The Mt. Hood Regional Education Consortium is headquartered at Mt. Hood Community College in Gresham, OR, outside Portland. This consortium serves eight high schools in seven school districts, as well as Mt. Hood Community College. The consortium started such curricula a decade ago; its long history with tech prep contributed to its selection as a national demonstration site for tech prep for the U.S. Department of Education in the early 1990s. To date, Mt. Hood Community College has articulated thirteen professional-technical areas with its "feeder" high schools. It serves over 30,000 students each year, one-third of whom are graduating high school seniors from inside the district. A major secondary school partner, Reynolds High School, consistently matriculates 35% of its graduates to Mt. Hood Community College, and has a particularly strong tech prep/school-to-career initiative in the career pathways of business management systems, industrial and engineering, and natural resource systems. Reynolds High School has moved aggressively to changing the learning environment by re-organizing around four houses or families, named after the mountains that surround the community-Mt. Adams, Mt. Hood, Mt. St. Helens, and Mt. Jefferson.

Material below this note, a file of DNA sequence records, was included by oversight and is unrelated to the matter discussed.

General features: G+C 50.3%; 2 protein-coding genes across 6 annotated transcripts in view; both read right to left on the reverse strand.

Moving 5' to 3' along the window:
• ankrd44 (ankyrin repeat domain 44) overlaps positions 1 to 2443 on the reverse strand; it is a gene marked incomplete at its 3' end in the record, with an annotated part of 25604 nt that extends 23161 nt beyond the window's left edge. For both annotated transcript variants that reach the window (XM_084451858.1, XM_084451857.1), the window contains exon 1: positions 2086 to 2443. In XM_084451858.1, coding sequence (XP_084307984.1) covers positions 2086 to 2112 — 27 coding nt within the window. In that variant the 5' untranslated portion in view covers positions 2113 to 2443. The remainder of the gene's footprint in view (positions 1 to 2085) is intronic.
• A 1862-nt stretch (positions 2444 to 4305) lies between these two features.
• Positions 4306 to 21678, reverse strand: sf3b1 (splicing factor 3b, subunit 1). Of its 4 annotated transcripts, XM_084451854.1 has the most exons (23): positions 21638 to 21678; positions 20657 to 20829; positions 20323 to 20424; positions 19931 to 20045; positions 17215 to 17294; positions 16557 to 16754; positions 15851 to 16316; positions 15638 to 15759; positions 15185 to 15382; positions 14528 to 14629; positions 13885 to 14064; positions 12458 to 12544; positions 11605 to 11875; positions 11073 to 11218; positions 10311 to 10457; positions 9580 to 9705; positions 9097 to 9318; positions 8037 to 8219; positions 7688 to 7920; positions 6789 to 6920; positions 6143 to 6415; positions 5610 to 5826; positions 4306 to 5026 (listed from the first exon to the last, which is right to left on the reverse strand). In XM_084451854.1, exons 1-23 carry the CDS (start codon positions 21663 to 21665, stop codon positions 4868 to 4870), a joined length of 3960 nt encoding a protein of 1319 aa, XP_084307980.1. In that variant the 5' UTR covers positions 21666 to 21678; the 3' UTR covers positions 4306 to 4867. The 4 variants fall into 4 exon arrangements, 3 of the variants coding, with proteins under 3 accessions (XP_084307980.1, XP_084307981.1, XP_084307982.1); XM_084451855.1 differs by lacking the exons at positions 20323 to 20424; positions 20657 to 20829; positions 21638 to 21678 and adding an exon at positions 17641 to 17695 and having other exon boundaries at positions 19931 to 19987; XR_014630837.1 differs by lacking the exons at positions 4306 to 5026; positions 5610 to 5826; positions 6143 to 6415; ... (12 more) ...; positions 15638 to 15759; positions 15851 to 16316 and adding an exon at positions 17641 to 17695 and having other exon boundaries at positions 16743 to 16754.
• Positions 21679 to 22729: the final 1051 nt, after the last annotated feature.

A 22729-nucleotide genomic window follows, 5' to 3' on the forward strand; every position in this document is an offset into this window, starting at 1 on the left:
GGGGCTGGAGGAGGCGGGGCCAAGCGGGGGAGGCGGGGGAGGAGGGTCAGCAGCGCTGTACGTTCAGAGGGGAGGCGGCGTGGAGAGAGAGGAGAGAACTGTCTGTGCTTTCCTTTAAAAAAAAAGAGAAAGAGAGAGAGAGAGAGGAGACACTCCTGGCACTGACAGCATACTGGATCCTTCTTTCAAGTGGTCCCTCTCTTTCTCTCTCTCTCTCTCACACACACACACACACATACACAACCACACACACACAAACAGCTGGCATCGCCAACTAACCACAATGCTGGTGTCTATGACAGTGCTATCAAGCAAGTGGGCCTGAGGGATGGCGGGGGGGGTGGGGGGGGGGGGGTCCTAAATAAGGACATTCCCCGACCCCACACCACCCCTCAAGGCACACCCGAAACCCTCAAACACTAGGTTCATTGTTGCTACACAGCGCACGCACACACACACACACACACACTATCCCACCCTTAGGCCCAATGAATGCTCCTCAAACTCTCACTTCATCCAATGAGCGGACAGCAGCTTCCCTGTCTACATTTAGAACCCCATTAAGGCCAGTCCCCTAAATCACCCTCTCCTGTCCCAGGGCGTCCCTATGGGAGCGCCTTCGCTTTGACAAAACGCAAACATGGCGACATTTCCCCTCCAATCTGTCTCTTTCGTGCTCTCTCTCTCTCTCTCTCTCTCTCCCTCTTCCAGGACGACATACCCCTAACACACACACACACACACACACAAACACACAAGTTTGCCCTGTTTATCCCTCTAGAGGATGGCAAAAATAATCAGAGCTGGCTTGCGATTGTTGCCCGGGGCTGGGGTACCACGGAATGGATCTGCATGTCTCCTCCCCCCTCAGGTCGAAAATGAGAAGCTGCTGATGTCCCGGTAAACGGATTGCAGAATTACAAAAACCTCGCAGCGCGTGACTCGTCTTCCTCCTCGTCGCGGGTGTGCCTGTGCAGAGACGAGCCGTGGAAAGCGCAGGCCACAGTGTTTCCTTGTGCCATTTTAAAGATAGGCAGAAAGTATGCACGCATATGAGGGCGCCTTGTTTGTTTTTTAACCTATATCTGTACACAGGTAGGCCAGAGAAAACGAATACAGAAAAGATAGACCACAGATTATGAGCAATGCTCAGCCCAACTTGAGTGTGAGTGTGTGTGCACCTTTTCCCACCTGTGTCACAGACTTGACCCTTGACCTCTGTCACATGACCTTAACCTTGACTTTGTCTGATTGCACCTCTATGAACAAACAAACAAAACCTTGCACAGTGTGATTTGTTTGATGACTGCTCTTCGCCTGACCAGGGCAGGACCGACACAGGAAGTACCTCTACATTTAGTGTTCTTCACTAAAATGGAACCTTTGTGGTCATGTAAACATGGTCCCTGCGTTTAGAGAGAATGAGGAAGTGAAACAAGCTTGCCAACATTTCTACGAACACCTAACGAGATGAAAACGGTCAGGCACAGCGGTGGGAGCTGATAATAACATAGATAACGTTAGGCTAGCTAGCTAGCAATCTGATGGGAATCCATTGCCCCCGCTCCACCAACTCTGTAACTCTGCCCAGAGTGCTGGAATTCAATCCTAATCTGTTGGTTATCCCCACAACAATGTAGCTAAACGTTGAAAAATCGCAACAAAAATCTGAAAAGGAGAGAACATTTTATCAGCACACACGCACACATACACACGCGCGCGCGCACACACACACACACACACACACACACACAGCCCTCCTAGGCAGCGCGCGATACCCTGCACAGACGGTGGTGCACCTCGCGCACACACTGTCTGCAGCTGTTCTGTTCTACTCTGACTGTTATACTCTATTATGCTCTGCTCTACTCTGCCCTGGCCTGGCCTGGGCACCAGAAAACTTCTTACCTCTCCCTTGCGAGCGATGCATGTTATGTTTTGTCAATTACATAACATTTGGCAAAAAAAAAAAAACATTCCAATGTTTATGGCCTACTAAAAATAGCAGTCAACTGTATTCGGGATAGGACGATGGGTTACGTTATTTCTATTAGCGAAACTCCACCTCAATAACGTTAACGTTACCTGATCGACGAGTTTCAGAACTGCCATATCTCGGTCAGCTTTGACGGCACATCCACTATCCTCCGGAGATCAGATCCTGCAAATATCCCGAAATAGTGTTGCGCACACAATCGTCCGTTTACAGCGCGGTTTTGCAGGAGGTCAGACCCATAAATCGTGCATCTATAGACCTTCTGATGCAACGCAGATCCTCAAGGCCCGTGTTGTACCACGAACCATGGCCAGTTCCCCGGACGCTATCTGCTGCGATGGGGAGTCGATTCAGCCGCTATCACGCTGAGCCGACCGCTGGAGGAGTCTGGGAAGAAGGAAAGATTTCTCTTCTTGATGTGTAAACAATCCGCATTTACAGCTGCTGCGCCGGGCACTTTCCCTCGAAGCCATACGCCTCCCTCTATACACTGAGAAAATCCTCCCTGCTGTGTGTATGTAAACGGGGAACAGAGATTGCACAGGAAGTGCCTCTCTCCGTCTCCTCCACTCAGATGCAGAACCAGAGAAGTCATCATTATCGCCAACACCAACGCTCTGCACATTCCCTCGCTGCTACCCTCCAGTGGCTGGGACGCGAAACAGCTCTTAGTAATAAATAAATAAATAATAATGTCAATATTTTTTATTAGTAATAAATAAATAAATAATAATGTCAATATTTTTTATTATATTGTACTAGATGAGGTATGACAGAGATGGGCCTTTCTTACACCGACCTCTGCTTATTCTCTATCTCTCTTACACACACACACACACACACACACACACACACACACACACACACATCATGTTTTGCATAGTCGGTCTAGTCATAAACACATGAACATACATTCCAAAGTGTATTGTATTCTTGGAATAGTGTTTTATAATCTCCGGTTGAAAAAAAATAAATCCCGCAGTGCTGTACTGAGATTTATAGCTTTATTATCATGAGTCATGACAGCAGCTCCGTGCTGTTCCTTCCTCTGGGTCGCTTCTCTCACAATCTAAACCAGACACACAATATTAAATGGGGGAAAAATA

The New York City Technical College Tech Prep Consortium is headquartered in Brooklyn, New York. Six secondary schools are partners with the New York City Technical College (NYCTC) of the City University of New York. Each of these secondary schools offers a distinctly different curriculum: one is an elite entrance-by-examination school, another is a traditional vocational-technical school, a third is a health professions magnet school, a fourth is a small "New Visions" high school, and the two remaining are comprehensive high schools, one of which serves a large limited English proficient (LEP) student population. NYCTC has three career divisions that lead to associate and/or baccalaureate degrees in engineering technology, business and communications technology, and health and human services. Among its accomplishments, this consortium has developed an integrated English course titled "Great Thinkers" to help students improve their writing skills and prepare for the college placement tests.

Debra D. Bragg is the NCRVE site director at the University of Illinois at Urbana-Champaign and principal investigator of the tech prep/ school-to-work student outcome research. She can be reached at (217) 333-0807, or via email at d-bragg1@uiuc.edu.

The project's co-director is Carolyn Dornsife, who has worked at the NCRVE site at University of California at Berkeley since 1992, directing or codirecting projects related to tech prep. She can be reached at (510) 642-4004, or via email at dornsife@uclink.berkeley.edu.

For more lessons learned regarding tech prep/school-to-work, order Tech Prep/School-To-Work Partnerships: More Trends and Challenges (MDS-1078) by calling the Materials Distribution Services at (800) 637-7652. The full text of the report is also available online at ncrve.berkeley.edu, under "Full-text Reports."